Gary Numan Drives on with “Pure” - Rolling Stone
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Gary Numan Drives on with “Pure”

He may be proud of “Cars,” but Gary Numan wants no part of Eighties nostalgia

Electronic music maven or one-hit wonder? For forty-two-year-old Gary Numan, this is a question he’s been struggling to provide an answer to since 1979, when “Cars,” a chilly, synthesizer-driven pop song with a robotic dance beat, topped the U.S. charts and established the young musician as an “overnight sensation.” But while Numan languishes in one-hit-wonderland in the U.S., he continues to sell records steadily in Europe, having amassed more than two-dozen hits. Even more important however has been his influence on the vast flow of synth-pop acts during the early part of the Eighties as well as the current generation of industrial-strength rockers who have praised him as a visionary. At a 1998 Los Angeles performance, Numan was joined onstage by ultra-fan Marilyn Manson, while a year later, electro-metal overlords Fear Factory showed their appreciation by transforming “Cars” into an intense piece of death-metal disco. Even Trent Reznor of Nine Inch Nails has made it a point to continually spout off about Numan’s importance in contemporary music. On his new album Pure, Numan struggles to get his own groove back, and the result is an aurally intoxicating work of ominous electronic overload that — upon last inspection — has nothing to do with the Eighties.

At the time “Cars” became a hit in 1979, that style of music hadn’t gripped the American pop charts yet. What was the record industry’s reaction to your ahead-of-its-time sound?

It was considered to be a very “quirky” sort of music. There were some people who really saw it going places and other people who thought it’s never going to translate and that it’s never going to be accepted in America.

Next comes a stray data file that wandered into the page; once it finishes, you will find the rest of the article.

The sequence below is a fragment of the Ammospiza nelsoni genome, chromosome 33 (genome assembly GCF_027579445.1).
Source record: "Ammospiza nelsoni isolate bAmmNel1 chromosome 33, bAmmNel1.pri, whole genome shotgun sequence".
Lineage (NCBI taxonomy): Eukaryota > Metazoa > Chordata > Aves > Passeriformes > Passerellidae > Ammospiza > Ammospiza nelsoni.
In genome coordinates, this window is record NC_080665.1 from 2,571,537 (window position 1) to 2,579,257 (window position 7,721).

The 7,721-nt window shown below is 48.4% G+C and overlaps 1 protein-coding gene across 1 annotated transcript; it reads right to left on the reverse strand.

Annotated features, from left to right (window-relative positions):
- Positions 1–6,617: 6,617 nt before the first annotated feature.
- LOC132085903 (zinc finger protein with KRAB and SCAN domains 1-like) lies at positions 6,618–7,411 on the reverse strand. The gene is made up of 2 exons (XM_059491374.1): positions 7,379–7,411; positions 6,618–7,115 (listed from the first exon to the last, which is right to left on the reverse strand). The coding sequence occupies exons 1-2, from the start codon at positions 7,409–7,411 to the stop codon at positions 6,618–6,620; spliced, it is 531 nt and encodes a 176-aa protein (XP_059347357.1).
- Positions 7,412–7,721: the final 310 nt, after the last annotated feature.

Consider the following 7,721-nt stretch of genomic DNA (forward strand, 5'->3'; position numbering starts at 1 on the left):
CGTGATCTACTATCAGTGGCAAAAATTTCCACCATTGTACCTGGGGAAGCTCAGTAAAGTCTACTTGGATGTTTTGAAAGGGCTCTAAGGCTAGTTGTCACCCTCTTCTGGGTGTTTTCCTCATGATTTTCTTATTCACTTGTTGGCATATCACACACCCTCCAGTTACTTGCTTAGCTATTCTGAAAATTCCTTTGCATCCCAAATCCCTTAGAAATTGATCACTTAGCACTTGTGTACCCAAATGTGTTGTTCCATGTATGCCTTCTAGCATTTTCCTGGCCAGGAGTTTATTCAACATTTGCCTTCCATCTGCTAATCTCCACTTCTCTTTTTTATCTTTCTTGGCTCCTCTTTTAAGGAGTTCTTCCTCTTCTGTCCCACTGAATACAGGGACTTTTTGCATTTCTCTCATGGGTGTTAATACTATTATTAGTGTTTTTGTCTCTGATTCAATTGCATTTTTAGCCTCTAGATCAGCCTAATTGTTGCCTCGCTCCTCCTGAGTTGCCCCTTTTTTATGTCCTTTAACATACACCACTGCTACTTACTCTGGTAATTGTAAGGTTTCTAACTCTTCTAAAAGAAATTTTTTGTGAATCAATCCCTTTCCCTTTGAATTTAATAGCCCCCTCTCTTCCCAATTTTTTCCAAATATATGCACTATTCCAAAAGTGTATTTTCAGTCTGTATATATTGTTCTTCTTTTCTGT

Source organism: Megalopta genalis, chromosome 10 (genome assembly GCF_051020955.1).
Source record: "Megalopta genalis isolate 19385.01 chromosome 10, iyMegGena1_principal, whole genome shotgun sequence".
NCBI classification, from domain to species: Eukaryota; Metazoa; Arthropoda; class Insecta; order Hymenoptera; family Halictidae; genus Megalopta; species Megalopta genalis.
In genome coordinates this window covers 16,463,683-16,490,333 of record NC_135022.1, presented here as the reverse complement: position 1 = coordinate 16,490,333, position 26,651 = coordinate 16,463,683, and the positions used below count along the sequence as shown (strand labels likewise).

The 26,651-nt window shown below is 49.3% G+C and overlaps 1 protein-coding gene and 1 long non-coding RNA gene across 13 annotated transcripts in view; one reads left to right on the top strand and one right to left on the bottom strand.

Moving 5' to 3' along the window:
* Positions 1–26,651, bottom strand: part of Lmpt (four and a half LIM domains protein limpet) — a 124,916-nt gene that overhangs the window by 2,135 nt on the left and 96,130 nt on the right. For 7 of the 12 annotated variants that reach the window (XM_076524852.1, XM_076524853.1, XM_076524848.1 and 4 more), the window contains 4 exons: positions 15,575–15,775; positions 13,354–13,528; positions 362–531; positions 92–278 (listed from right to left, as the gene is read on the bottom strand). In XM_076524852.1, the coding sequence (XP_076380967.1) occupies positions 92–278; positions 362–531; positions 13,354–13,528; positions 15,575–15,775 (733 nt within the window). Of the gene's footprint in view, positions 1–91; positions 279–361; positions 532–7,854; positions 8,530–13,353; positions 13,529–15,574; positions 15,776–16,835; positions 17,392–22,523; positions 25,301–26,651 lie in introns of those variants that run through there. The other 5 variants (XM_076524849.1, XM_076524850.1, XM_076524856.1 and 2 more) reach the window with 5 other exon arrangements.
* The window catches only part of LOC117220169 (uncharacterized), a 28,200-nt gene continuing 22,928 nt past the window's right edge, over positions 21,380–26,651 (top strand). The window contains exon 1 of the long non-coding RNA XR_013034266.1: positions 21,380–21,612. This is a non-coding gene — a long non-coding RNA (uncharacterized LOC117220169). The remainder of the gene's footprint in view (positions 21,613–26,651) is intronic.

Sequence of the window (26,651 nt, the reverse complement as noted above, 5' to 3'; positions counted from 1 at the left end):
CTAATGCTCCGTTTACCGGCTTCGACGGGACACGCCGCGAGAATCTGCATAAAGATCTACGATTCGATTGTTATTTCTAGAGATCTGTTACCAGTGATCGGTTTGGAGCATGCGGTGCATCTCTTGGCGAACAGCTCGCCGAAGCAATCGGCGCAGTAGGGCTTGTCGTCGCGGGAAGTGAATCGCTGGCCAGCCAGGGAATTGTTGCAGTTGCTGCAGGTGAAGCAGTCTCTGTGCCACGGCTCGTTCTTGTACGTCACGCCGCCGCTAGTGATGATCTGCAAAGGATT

As strange as it may seem now, you originally started out doing punky, guitar rock with your band Tubeway Army. Didn’t you “discover” the synthesizer by accident?

Yeah, it’s funny, but up until “Are Friends Electric,” I didn’t even have a synthesizer of my own. When I went into the studio to make the first album, whoever had been there before had a Mini Moog synthesizer and it was packed away in the corner after the band had gone. I had a go at it, and it sounded amazing, a massive sound. After that I became very successful for awhile, and I’ll never forget about that little piece of luck.

What current music are you impressed with?

A number of things actually, but it tends to be the industrial side of rock. I love the Deftones and Marilyn Manson, but Nine Inch Nails are probably my favorite band. I think some of the stuff that Trent’s done has been awesome. The only place that I find any kind of attempt at innovation is in that genre of music.

Wasn’t most of Pure created through the use of samples?

Most of it was, but they’re all self-made samples. Pretty much every sound on Pure was painstakingly created in my own studio with my own people. I think the sampler is one of the most underutilized pieces of equipment we have. It’s potential is enormous, but it’s massively abused. When you say you’ve made an album primarily using samples, people turn their nose up at you because they have this preconceived idea that you’ve ripped it off from someone else.